The first world war and the huge advances in radio, audio, and broadcasting helped Hugo to build a publishing empire. He started Radio News (later Radio/TV news), Radio Craft (later Radio Electronics), Shortwave Craft, just to name a few of his literally hundreds of publications.
He hired John Rider as his editor and Rider went on to form his own publishing company with hundreds of books for the radio industry. He opened a radio station WRNY (Radio New York). He even is credited in starting the science fiction craze in 1926 with the publication “Amazing Stories”. There is still today a “Hugo Award” for writers of science fiction stories. Unfortunately, in 1929 Gernsback had to declare bankruptcy and lost most of his publishing empire and radio station, although he later recovered and still published books and magazines until the 1960’s. Hugo also obtained 80 patents during his lifetime.
Now we get to the book I spoke of earlier. In March of 1938 Gernsback published a Radio Craft monthly edition called the “Jubilee Souvenir Number” to mark the 50thanniversary of Heinrich Hertz’s discovery of electromagnetic radiation. This had to have been a change of heart for Hugo since in 1919 he had published an article by Nicola Tesla which called Hertz theories totally useless.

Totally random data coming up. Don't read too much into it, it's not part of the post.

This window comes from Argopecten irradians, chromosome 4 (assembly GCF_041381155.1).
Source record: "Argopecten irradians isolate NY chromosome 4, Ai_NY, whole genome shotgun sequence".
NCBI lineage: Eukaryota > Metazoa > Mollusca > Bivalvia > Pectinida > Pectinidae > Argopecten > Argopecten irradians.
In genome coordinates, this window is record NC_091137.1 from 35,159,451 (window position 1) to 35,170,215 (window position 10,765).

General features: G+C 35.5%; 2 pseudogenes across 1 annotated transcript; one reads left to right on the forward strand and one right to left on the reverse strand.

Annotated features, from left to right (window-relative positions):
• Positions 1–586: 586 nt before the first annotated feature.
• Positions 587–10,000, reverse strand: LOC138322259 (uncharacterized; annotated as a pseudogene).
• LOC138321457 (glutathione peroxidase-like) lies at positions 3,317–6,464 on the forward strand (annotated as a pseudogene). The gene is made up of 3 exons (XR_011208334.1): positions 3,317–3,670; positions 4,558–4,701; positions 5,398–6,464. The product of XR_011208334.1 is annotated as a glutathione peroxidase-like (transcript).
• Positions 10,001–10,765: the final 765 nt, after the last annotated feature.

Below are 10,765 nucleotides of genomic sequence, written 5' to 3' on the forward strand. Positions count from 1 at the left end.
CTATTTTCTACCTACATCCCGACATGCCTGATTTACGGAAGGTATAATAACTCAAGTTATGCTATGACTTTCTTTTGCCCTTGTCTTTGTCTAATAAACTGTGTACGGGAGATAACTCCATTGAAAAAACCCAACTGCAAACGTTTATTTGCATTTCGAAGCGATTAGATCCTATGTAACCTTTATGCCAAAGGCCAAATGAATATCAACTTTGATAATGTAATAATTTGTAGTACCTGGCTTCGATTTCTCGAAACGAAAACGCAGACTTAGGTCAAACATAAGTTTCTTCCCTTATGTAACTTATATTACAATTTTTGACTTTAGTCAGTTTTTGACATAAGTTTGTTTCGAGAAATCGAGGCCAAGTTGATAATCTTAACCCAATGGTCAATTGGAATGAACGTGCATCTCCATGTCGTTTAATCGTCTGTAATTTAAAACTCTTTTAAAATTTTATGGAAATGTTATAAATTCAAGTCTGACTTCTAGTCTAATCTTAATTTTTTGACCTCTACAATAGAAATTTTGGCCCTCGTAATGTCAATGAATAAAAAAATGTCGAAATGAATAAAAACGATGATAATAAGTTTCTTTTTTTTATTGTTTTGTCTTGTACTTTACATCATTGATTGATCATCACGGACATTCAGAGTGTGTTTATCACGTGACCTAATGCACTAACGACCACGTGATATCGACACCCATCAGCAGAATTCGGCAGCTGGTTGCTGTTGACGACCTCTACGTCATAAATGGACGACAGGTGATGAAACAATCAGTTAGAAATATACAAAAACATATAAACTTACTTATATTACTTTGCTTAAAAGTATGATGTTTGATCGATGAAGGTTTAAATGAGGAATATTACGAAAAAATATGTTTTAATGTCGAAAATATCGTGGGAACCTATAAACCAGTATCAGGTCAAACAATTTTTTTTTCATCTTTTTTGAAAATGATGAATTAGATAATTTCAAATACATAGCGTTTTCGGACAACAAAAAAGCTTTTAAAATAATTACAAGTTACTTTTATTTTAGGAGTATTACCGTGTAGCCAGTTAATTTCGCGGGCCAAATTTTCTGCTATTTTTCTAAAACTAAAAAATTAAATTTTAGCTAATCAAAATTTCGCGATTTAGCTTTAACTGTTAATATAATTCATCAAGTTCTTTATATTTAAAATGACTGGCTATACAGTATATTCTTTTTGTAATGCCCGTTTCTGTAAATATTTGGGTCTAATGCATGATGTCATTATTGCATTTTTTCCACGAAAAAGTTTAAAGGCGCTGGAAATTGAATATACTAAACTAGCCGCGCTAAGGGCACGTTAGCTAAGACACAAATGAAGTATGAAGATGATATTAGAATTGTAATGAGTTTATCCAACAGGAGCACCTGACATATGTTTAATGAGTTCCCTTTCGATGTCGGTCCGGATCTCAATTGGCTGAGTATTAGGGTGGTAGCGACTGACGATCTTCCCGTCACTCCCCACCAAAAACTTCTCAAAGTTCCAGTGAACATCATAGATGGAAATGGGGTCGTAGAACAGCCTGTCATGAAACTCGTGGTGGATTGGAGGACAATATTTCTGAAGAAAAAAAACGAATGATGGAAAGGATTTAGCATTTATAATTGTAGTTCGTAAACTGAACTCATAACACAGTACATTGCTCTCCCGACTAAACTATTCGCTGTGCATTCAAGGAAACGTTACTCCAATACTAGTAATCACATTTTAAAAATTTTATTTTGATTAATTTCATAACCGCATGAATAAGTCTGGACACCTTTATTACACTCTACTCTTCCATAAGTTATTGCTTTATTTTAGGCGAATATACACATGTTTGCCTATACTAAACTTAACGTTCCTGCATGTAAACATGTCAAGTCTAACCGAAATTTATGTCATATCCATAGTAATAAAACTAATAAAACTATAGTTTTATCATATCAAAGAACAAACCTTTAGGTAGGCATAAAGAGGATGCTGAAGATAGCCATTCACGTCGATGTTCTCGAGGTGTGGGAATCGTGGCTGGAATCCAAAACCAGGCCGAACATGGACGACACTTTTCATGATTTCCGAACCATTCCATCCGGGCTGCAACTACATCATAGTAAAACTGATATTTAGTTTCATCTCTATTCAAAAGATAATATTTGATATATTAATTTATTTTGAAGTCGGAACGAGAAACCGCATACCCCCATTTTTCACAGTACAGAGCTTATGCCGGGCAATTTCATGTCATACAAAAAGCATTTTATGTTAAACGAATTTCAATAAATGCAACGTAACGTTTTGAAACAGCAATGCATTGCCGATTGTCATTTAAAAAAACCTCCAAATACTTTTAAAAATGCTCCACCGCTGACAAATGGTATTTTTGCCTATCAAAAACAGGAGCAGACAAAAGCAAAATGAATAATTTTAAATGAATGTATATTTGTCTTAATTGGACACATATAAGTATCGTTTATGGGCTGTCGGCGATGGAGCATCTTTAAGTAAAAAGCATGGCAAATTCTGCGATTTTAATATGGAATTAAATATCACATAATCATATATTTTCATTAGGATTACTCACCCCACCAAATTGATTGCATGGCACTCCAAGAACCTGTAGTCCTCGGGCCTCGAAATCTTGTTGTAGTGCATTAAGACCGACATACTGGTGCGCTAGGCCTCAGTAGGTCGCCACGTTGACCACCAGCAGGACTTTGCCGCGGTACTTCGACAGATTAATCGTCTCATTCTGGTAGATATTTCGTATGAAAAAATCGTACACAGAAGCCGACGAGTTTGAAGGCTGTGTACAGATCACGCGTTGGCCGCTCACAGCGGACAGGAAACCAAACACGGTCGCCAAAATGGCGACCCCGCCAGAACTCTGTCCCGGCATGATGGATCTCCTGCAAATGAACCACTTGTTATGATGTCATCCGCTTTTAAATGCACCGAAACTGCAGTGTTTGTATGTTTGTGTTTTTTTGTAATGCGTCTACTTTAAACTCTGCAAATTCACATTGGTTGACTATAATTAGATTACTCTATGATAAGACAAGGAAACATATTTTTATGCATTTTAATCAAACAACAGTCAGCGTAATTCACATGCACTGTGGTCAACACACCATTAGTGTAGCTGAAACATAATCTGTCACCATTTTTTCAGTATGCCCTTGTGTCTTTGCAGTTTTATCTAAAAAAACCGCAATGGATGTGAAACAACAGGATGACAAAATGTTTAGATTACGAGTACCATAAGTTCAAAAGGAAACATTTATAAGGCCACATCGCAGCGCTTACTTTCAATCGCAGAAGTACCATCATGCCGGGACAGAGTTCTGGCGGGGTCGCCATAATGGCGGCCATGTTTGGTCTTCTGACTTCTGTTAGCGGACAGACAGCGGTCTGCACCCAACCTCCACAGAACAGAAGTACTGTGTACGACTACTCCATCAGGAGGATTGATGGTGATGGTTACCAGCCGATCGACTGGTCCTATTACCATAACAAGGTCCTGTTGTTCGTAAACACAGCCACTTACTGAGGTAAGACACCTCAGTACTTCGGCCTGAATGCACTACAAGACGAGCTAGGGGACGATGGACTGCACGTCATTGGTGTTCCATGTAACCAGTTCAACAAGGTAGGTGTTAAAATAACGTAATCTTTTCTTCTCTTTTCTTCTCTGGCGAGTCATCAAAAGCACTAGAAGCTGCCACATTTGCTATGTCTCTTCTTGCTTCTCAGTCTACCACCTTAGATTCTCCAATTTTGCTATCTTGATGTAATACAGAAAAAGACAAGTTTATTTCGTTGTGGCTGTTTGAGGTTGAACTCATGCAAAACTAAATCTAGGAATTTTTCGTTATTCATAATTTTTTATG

This book is about 150 pages of very interesting history and projections for the future of radio for the 50 years past and future. There are 11 pages of “Reminiscences of Old-Timers” recognizing 18 of the people that Hugo felt had been the most important figures in the first 50 years of radio development but there was one person missing from this Edwin Armstrong. Apparently Gernsback and Armstrong did not see eye to eye on lots of things. Hugo did mention Armstrong when he talked about regeneration but there is no mention about FM even though Hugo mentioned many problems with AM reception at that time. There are 3 pages on the “Growth of Broadcasting”, there are 5 pages called “Mileposts in Television”, 6 pages on “Development of Sound Equipment”, 3 pages about Amateur Radio, 6 pages of “Predictions and Fulfillments” based on earlier predictions mostly by Gernsback, but the most interesting 3 pages to me were called “Radio in the Future”. These pages were strictly Gernsback’s ideas about where radio was headed in the future. Hugo predicted that people would someday wear TV glasses (see picture), have radio receivers the size of a pocket watch (picture), powered by winding the watch spring, and doctors being paged by radio within 100 miles of their offices.